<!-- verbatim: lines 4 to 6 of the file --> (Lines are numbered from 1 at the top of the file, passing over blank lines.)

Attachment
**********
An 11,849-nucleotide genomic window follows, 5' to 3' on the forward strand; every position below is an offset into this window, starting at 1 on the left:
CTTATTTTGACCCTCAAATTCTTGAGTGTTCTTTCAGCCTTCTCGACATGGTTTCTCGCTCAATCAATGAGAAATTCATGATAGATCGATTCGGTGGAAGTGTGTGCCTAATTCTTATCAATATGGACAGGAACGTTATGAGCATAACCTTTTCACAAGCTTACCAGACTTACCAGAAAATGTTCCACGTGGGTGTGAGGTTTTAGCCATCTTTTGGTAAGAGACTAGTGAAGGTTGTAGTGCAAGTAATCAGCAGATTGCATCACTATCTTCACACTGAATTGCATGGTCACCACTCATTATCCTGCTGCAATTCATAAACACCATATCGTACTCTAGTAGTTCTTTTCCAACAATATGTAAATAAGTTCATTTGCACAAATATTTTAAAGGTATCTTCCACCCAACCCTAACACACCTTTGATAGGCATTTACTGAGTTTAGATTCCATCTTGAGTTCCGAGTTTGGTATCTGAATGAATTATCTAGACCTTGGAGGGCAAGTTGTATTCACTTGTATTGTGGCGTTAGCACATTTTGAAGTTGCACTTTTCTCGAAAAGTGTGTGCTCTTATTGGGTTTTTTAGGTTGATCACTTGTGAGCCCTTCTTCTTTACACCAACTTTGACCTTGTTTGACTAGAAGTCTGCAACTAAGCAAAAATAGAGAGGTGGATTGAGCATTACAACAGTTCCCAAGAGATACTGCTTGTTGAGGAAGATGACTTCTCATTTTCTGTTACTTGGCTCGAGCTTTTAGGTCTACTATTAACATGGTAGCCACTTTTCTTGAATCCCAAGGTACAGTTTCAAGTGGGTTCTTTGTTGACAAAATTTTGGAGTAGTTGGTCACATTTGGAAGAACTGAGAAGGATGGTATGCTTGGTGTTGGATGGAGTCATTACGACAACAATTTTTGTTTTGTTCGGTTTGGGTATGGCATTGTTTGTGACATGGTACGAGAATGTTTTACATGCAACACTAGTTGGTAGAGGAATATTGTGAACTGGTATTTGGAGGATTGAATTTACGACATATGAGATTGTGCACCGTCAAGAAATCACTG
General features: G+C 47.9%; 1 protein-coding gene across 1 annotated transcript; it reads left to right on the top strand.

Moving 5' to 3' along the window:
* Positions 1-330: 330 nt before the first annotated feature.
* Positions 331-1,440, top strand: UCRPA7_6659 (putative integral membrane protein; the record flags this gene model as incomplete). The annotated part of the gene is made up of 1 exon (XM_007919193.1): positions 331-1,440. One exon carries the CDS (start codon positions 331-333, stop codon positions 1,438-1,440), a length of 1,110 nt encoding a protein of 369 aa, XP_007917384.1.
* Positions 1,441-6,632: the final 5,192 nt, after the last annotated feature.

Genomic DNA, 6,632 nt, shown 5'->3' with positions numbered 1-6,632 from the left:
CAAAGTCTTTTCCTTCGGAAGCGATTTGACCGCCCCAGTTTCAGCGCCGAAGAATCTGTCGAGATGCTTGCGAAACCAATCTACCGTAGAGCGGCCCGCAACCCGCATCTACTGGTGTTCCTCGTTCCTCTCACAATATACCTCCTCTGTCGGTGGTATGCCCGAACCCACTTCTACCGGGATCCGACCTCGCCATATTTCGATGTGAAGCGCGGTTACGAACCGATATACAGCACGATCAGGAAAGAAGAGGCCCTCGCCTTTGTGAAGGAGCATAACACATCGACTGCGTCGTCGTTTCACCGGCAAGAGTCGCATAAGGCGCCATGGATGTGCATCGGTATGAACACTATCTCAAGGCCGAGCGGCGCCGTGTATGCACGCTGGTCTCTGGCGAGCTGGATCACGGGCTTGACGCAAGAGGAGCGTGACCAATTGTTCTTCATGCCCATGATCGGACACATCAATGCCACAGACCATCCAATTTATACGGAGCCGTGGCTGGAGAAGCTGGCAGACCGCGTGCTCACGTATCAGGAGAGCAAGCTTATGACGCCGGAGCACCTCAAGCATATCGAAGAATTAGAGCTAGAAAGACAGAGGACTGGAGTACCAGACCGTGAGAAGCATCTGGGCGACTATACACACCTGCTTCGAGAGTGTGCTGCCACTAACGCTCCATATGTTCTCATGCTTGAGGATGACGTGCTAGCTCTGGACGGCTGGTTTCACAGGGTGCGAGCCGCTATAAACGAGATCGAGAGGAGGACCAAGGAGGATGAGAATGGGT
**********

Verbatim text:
Moving 5' to 3' along the window:
* Positions 1-330: 330 nt before the first annotated feature.
* Positions 331-1,440, top strand: UCRPA7_6659 (putative integral membrane protein; the record flags this gene model as incomplete). The annotated part of the gene is made up of 1 exon (XM_007919193.1): positions 331-1,440. One exon carries the CDS (start codon positions 331-333, stop codon positions 1,438-1,440), a length of 1,110 nt encoding a protein of 369 aa, XP_007917384.1.